Salt pork and salt fish are classic examples of preserved meats (preserving meat in more detail) that have been widely used for centuries. These preserved forms of pork and fish were historically popular due to their long shelf life and the ability to withstand extended periods without refrigeration.

Here’s an overview of each:

Salt Pork

Salt pork is made by heavily salting and curing pork (or other meat), typically meat with high-fat content.

The salt penetrates the meat, preserving it and imparting a distinct flavor. It was commonly used as a flavoring ingredient in various recipes, such as stews, soups, and beans. Salt pork provided a valuable source of protein and fat during times when fresh meat was scarce or expensive.

Salt Fish

Also known as salted cod in some cultures, is made by drying and salting fresh fish, usually cod or other whitefish varieties.

The fish is first cleaned and then layered with salt to remove moisture and inhibit spoilage. The salted fish is then air-dried, creating a preserved product that can be stored for extended periods.

Salt fish was especially popular in coastal regions or areas lacking easy access to fresh seafood, as it provided a reliable source of fish throughout the year.

The sea salt came from the evaporation on the rocks quite often.

Both salt pork and salt fish served as vital food sources in regions where refrigeration was not available or affordable.

These preserved meats enabled communities to have access to protein-rich foods, even in the absence of fresh alternatives.

Using a Food Dehydrator

Investing in a food dehydrator can be a convenient option if you regularly preserve meat. Here’s how to use a food dehydrator.

I’ve got some friends who enjoy making their hiking food, using dehydrators for vegetables, fruit, and meat.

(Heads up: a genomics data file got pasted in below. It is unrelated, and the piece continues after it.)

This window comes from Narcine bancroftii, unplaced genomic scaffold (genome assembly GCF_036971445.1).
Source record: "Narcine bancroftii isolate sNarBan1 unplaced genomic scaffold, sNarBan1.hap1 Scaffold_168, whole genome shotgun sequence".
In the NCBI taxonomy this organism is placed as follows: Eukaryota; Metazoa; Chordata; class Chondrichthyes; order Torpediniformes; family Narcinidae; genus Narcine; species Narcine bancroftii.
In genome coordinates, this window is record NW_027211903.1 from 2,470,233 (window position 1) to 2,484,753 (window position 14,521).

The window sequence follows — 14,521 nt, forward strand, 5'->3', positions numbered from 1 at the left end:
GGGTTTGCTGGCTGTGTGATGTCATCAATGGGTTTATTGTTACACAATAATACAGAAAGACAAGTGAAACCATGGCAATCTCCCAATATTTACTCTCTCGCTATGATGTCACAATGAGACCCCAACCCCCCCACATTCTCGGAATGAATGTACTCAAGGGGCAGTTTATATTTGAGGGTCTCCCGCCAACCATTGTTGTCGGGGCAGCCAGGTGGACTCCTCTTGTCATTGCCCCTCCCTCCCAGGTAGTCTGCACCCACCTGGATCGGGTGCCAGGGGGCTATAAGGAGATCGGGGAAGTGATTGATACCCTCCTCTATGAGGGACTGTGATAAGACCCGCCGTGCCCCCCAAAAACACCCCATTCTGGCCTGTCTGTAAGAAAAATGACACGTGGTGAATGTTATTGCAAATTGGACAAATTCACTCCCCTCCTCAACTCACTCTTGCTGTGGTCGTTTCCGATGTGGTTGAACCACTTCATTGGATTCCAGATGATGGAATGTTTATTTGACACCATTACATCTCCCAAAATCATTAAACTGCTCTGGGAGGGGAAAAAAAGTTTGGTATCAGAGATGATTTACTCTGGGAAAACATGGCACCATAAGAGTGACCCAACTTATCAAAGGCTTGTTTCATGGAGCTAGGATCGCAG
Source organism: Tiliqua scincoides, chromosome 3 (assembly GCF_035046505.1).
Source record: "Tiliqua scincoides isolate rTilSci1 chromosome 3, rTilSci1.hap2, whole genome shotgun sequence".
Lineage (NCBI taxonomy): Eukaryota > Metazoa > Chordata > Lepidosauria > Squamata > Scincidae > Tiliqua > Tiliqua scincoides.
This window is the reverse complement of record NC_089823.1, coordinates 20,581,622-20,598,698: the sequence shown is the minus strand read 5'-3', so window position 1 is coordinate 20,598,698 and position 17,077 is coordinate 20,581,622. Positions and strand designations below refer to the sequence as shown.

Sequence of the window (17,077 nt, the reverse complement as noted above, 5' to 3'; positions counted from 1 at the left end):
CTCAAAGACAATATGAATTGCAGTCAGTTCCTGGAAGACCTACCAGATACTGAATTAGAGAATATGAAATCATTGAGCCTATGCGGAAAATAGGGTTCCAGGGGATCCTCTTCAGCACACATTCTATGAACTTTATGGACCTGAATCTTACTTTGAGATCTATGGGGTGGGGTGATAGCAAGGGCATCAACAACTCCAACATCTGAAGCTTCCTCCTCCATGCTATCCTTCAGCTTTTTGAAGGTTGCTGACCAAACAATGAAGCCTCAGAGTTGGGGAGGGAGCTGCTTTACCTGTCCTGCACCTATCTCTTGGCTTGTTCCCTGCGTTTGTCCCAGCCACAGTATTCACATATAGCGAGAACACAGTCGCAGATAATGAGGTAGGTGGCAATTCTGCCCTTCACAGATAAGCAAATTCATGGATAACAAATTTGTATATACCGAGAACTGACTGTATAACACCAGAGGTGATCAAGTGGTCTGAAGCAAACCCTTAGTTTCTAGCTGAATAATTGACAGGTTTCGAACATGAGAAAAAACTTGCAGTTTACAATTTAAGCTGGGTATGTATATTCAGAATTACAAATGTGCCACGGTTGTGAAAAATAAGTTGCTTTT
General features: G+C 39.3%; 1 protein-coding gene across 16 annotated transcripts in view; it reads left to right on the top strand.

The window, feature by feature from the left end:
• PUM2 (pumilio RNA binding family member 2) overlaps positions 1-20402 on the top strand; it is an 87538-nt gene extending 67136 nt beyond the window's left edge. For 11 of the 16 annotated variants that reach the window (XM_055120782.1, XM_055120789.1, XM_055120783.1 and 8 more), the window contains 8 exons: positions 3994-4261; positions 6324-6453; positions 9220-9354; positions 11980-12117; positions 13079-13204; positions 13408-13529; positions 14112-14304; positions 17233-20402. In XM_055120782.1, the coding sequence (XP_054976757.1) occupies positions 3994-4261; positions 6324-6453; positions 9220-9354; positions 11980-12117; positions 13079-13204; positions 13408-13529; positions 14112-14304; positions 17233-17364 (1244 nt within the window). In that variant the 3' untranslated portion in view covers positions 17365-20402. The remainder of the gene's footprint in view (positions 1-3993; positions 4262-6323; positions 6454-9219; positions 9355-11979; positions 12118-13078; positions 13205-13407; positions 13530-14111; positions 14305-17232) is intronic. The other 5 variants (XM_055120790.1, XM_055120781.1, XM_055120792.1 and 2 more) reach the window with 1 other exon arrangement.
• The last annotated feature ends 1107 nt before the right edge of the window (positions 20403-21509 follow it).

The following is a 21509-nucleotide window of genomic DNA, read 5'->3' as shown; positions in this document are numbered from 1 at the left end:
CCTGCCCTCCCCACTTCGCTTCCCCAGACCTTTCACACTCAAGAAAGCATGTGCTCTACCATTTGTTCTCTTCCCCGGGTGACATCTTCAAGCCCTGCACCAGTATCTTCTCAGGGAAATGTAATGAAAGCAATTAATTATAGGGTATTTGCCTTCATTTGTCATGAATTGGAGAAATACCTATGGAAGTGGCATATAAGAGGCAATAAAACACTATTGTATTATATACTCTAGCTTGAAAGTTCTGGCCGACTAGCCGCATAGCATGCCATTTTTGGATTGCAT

Step 1: Slice the meat into thin strips, just like the previous methods. Cooking and then drying is advisable.

Step 2: Follow the instructions provided with your food dehydrator for proper setup.

Step 3: Arrange the meat strips on the dehydrator trays, ensuring enough space for air circulation.

Step 4: Set the dehydrator to the recommended temperature for meat drying. Most dehydrators have adjustable temperature settings.

Step 5: Allow the dehydrator to do its magic. Compared to the previous methods, using a food dehydrator can significantly speed up the drying process.

Once your meat is fully dehydrated, it’s important to store it properly to maintain its quality and safety. Place the dried meat in airtight containers or vacuum-sealed bags. Store them in a cool, dry place away from direct sunlight.

Preserved meat (article on easiest ways to preserve I wrote) that has been properly dehydrated can last for several months to a year, depending on storage conditions.

Remember to adhere to local health and safety guidelines to ensure you’re following the correct procedures.


With canning, you will either be sterilizing or pasteurizing the food.

We generally sterilize at home,

The sterilization of foods with a neutral pH (>4,5) consists of subjecting a food to temperatures above 100ºC for a certain time to destroy all microorganisms, pathogens or not, and possible spores.

Foods with an acidic pH (<4,5) can be sterilized at temperatures below 100ºC.

Then when you look at sterilization, it’s not preserving often for as long.

Since the heat treatment of pasteurization is not severe enough to render a product sterile, additional methods such as refrigeration, fermentation, or the addition of chemicals are often used to control microbial growth and to extend the shelf life of a product.


I freeze all sorts of meats to preserve fresh cuts, fat for salami, and cured meats like sliced bacon.

Of course, you need the freezer (unless you live in a sub-zero climate). Freezers vary, but the ones with the colder freezing levels make frozen preserved meats last longer without any deterioration (freezer burn – drying out in spots).

I freeze in slices on trays with baking paper, then add them to a bag for easy removal when frying up a handful.

Slowing the water activity in the meat means freezing it will halt most unwanted bacteria that want to inhibit that water activity.

The biggest way to make frozen meats last longer is to remove the oxygen around the meat before freezing.